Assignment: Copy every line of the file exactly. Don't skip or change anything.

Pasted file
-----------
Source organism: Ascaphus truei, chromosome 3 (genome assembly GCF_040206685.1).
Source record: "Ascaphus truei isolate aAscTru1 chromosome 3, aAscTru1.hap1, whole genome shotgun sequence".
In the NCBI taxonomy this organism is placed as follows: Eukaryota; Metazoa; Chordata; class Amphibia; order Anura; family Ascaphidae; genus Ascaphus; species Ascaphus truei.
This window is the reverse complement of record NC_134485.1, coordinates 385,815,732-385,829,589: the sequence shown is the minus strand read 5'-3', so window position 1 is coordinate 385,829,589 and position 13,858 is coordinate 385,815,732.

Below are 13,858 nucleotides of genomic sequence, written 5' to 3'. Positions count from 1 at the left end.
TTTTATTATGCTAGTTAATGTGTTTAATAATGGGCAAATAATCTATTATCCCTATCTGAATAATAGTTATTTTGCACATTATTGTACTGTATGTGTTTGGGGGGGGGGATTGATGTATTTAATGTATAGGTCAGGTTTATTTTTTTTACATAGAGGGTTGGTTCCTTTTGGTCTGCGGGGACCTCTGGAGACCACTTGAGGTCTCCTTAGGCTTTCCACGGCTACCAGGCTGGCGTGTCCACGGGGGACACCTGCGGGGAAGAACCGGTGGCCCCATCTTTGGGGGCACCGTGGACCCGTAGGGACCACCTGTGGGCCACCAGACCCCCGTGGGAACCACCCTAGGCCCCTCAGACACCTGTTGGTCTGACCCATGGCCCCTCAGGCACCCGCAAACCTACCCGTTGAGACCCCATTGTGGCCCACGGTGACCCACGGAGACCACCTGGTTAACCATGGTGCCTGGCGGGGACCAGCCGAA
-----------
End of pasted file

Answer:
Source organism: Ascaphus truei, chromosome 3 (genome assembly GCF_040206685.1).
Source record: "Ascaphus truei isolate aAscTru1 chromosome 3, aAscTru1.hap1, whole genome shotgun sequence".
In the NCBI taxonomy this organism is placed as follows: Eukaryota; Metazoa; Chordata; class Amphibia; order Anura; family Ascaphidae; genus Ascaphus; species Ascaphus truei.
This window is the reverse complement of record NC_134485.1, coordinates 385,815,732-385,829,589: the sequence shown is the minus strand read 5'-3', so window position 1 is coordinate 385,829,589 and position 13,858 is coordinate 385,815,732.

Below are 13,858 nucleotides of genomic sequence, written 5' to 3'. Positions count from 1 at the left end.
TTTTATTATGCTAGTTAATGTGTTTAATAATGGGCAAATAATCTATTATCCCTATCTGAATAATAGTTATTTTGCACATTATTGTACTGTATGTGTTTGGGGGGGGGGATTGATGTATTTAATGTATAGGTCAGGTTTATTTTTTTTACATAGAGGGTTGGTTCCTTTTGGTCTGCGGGGACCTCTGGAGACCACTTGAGGTCTCCTTAGGCTTTCCACGGCTACCAGGCTGGCGTGTCCACGGGGGACACCTGCGGGGAAGAACCGGTGGCCCCATCTTTGGGGGCACCGTGGACCCGTAGGGACCACCTGTGGGCCACCAGACCCCCGTGGGAACCACCCTAGGCCCCTCAGACACCTGTTGGTCTGACCCATGGCCCCTCAGGCACCCGCAAACCTACCCGTTGAGACCCCATTGTGGCCCACGGTGACCCACGGAGACCACCTGGTTAACCATGGTGCCTGGCGGGGACCAGCCGAA